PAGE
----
Of course — since we’re talking about speculative fiction — you don’t have to deal with this 365.2425 day nonsense. You could make it a nice round 365, or even 360, which is cleanly divisible by all kinds of numbers. Or any other figure you like. You could have the cycle of the moon(s) match perfectly to the solar year, instead of being about 11 days off. Too tidy of an answer would probably seem out of place in planetary science fiction, but in secondary-world fantasy there’s no reason it can’t be as tidy as you like — or as messy. Don’t think there’s plot potential in the question of how to measure a year? The switch from the Julian to the Gregorian calendar was hugely political in Renaissance Europe, to the point where Protestant Britain resisted adopting that Catholic-driven change for nearly two hundred years. The hexarchate in Yoon Ha Lee’s Ninefox Gambit maintains its control through manipulation of the calendar in its territory, and builds technologies based on the metaphysical effects of that calendar.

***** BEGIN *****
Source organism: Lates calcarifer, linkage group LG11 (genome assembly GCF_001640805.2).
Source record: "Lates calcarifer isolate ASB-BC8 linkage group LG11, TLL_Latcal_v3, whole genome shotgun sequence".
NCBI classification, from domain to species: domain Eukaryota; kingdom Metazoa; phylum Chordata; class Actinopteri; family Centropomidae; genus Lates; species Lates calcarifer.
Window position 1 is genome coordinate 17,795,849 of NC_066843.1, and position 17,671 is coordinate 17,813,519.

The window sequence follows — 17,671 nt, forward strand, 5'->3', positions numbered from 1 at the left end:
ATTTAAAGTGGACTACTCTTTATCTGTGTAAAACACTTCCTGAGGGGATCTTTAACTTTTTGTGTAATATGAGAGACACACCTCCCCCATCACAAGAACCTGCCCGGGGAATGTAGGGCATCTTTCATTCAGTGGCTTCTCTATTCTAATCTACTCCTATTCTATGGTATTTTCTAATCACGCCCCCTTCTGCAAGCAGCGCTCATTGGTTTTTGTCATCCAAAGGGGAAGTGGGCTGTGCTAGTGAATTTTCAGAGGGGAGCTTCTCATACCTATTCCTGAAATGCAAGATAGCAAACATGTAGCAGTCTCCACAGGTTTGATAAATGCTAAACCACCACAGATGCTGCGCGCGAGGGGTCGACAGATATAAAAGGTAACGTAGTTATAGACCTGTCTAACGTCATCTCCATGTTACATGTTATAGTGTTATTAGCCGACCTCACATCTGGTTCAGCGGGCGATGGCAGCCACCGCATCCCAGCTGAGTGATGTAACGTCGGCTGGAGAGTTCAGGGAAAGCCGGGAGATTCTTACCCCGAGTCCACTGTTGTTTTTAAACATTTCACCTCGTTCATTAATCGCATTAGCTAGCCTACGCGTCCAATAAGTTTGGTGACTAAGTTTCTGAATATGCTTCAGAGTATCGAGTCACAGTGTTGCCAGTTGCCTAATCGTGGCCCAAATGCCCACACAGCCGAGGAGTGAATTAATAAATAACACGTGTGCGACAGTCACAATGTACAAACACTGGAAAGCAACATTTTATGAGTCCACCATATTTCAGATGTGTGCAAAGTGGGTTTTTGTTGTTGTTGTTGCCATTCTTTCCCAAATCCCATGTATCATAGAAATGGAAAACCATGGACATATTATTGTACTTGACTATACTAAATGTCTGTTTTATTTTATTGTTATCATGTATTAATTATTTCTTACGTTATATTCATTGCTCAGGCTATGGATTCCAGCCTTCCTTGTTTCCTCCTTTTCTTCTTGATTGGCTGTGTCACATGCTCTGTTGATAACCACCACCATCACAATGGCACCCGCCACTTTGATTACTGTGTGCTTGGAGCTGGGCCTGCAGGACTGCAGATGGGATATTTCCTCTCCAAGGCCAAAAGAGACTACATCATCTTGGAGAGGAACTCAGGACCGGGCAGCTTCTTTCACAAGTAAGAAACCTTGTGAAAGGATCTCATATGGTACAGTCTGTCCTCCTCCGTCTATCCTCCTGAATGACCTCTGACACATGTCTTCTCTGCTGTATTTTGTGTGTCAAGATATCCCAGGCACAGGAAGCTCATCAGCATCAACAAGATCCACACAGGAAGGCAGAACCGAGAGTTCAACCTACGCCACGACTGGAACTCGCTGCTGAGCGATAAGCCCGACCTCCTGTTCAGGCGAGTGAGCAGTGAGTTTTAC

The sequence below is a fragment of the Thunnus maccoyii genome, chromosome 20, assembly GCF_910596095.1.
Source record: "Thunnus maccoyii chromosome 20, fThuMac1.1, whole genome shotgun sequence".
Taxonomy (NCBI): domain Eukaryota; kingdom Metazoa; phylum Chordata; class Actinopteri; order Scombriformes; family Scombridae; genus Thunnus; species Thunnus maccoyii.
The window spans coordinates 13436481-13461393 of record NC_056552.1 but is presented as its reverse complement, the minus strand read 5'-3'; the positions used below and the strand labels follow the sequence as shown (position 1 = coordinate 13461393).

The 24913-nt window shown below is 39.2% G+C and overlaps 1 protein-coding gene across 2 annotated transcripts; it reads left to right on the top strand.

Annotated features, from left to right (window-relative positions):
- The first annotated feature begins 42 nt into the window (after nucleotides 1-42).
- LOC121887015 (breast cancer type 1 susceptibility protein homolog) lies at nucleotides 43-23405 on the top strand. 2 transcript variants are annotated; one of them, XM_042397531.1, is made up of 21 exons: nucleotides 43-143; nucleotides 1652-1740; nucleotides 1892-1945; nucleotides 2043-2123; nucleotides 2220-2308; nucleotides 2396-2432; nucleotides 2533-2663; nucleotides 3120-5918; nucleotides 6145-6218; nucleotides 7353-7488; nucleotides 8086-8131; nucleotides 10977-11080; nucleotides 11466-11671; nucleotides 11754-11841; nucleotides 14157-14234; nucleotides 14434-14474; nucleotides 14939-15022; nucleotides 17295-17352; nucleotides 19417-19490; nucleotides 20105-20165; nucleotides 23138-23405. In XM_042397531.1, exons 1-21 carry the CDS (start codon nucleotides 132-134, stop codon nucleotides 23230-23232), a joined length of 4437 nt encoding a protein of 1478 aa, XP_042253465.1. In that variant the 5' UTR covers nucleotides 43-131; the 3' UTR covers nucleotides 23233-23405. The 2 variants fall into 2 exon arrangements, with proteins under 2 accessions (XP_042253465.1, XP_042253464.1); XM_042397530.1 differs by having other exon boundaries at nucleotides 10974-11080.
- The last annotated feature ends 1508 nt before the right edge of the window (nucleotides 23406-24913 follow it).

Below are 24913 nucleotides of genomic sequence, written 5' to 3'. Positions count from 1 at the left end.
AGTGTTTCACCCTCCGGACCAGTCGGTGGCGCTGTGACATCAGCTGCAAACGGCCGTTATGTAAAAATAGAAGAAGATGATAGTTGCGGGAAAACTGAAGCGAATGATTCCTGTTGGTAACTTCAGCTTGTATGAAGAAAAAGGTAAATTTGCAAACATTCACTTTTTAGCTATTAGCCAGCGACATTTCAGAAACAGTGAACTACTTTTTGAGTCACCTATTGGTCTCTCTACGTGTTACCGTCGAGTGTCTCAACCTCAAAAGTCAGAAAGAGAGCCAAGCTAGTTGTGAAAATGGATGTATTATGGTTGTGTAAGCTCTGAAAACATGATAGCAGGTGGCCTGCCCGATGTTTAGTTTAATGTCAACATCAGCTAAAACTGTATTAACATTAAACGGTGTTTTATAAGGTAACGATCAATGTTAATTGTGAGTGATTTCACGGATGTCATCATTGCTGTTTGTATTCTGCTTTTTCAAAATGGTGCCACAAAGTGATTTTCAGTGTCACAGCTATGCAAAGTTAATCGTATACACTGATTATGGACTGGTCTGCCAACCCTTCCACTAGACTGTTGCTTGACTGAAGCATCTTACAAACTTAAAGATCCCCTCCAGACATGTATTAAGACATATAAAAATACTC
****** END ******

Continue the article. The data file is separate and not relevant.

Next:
On a finer-grained level: how does the society measure months? Are they directly mapped to the lunar cycle, an approximation of it, completely unrelated? Are there months? How about weeks — do those exist? Most readers these days are going to be accustomed to a seven-day cycle, but the Roman week was eight days long, based around the timing of markets. There’s evidence for every length of week ranging from ten all the way down to one — I’m really not clear on how the Pawukon is supposed to work. Or you can step out to the macro level and consider eras. We’re used to the Common Era/anno domini approach that counts years up from a starting date, but it’s not uncommon to instead count the years of the ruler’s reign; this is how the traditional Japanese calendar handles it (2017 is Heisei 29), and historical English documents often gloss the time with the same information. In the Dragon Age multimedia franchise, every hundred-year epoch is given a name based on omens that appear at the end of the previous era — so when they talk about the Dragon Age, they literally mean the year is 9:30 Dragon, the thirtieth year of the ninth age, which is called Dragon.